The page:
Psalm 146; Luke 16:19-31)
Sun, Sept 25, 2016 – UBC Digby – J G White
Robert Frost: The Road Less Taken
Two roads diverged in a yellow wood,
And sorry I could not travel both
And be one traveler, long I stood
And looked down one as far as I could
To where it bent in the undergrowth;
Then took the other, as just as fair,
And having perhaps the better claim,
Because it was grassy and wanted wear;
Though as for that the passing there
Had worn them really about the same,
And both that morning equally lay
In leaves no step had trodden black.
Oh, I kept the first for another day!
Yet knowing how way leads on to way,
I doubted if I should ever come back.
I shall be telling this with a sigh
Somewhere ages and ages hence:
Two roads diverged in a wood, and I—
I took the one less traveled by,
And that has made all the difference.
We face many forks in the road, from day to day. And the destination changes because of the way. Today we heard another parable of Jesus. A story of two people who did not seem to have many choices. But watch closely for the way of escape.
The story of the Rich Man, unnamed, and Lazarus, the poor man. Is the parable about riches and poverty? Jesus says much about money and the misuse thereof. As we read through Luke’s Gospel, the stories come one after another about: counting the cost before starting a building project, a lost coin that gets found, a prodigal son who wastes his inheritance, a dishonest manager who acts shrewdly when he gets fired. Today, from chapter sixteen, Jesus tells this parable about a tremendously rich man and a desperately poor man. They both die, and things are quite reversed for them in the afterlife.
When hiking the Cape Split trail the destination is the Cape. The top of the rocky cliffs, overlooking the ocean. Overlooking another piece of land separated by a tremendous gorge or crevasse. Beyond that there is another island of rock separated by a dramatic gap, a split in the North Mountain. And beyond that more rocky outcroppings down on the beach where the raging tides sweep by and roar for much of the day, every day and night.
It is named Cape Split for the great splits in the magnificent peninsula of stone. Standing on top, at the end of the trail, one looks out across a great gulf that is fixed between your sod, and the turf of a large rock pinnacle that is inhabited only by grasses and gulls. There is no possible way for a person to cross to the other side, across that split.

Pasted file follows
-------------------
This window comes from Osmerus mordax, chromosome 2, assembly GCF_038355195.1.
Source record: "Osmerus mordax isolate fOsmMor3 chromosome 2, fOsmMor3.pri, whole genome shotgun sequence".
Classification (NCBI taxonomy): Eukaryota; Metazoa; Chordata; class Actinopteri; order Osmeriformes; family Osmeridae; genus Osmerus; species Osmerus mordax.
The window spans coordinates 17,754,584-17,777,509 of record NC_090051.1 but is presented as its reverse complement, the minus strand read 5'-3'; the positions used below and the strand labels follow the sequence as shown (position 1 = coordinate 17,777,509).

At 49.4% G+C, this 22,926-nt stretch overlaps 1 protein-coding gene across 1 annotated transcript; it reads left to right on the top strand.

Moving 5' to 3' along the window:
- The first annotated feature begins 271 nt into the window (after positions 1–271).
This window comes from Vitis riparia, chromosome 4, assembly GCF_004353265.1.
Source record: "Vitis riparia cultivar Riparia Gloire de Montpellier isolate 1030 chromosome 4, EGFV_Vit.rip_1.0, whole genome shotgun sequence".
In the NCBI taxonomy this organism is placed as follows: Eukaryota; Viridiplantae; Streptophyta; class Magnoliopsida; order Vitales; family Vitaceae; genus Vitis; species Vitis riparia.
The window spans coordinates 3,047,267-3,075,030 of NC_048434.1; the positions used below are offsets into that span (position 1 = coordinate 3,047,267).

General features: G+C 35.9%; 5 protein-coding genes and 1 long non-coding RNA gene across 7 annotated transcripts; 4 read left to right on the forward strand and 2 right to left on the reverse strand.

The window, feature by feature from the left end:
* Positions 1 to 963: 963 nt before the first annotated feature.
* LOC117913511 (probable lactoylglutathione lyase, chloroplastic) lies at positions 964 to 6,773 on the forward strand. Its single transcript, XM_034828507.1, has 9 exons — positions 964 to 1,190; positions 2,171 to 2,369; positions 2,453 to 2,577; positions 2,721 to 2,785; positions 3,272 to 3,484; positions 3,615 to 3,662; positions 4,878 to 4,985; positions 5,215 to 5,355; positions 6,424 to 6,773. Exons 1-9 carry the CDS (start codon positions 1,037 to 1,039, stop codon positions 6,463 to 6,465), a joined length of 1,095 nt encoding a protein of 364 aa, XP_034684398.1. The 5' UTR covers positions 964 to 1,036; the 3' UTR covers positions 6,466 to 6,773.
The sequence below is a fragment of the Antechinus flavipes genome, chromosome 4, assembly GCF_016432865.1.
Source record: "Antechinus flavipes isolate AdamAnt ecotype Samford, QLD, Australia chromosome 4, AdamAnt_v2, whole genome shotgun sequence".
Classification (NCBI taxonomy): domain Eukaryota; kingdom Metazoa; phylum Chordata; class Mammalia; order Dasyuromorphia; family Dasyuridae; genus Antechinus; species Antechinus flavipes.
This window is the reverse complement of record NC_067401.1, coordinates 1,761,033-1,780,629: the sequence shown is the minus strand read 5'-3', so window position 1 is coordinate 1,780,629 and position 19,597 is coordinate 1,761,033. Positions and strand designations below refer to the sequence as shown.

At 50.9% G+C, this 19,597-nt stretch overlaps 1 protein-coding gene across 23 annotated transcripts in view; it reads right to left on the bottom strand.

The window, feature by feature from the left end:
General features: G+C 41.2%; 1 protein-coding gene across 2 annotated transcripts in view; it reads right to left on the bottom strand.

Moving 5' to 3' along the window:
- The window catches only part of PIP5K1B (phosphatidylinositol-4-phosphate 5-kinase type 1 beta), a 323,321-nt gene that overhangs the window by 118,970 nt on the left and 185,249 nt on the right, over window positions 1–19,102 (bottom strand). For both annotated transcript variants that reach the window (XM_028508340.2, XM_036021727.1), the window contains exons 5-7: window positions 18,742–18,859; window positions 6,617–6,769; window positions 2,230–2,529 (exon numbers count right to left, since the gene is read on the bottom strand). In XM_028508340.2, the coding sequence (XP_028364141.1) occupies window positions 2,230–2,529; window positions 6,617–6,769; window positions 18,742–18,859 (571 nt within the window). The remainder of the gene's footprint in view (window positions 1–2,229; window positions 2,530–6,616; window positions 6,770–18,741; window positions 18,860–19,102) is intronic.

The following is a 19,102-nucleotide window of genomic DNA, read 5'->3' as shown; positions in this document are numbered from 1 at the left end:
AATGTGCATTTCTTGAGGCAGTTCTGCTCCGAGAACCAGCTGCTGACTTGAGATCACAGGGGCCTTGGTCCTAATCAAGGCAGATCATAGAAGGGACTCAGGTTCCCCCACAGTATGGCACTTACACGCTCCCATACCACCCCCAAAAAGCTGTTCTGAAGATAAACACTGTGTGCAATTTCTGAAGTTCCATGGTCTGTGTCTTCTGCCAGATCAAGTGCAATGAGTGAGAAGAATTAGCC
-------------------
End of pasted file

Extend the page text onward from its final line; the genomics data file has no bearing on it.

We are told there is a great gap in our world, a great gap between the rich and the poor. Do you see it? How can we escape this split?
I heard Jean Vanier interviewed again, for the radio program Ideas. I heard him tell his anecdote of seeing the deep divide between rich and poor on a visit to Chile, years ago. Vanier speaks of “crossing the road.” So, he got to Chile. His driver picked him up at the airport to go to Santiago. The driver, like many a taxi drive, is a natural tour guide. he said, as they went down the road, “on the left, all the slum areas. On the right, all the houses of rich people, protected by police and military.” He said, “Nobody crosses the road. Everybody is frightened. The rich are frightened, the poor are frightened; everybody is frightened.” (video: “Become Weaker,” The Work of the People)
The gap is great. And if we think we are someone in the middle, our Master asks us to see who we really side with. Who we want to be, and be with.
Reading Jesus’ story, we see the rich man, the poor man named Lazarus, Father Abraham, and the five brothers of the rich man, mentioned at the end. Where do you fit in the story? Are you the poor man? No, no, not quite so desperate as that. Are you the unnamed rich man? No, of course not, we say! So, do we tend to side with those in need, or those who are prosperous? What would Jesus do? We hear these parables Jesus told; what did Jesus do?
Or are we like the five brothers of the rich man? Still alive, and needing to be warned so they don’t end up like their tortured brother in the flames of Hades. It may be that our God is still getting through to us, while we seek riches instead of sharing, in this world of 7 billion humans. While we seek comfort and security – and luxury – within this creation, a planet that is groaning with the pains of pollution and consumption and extinction. While we seek self-help and self-sufficiency in a world where we need a Saviour for our souls and bodies.
Between us and you a great chasm has been fixed.
Is the parable about eternal geography?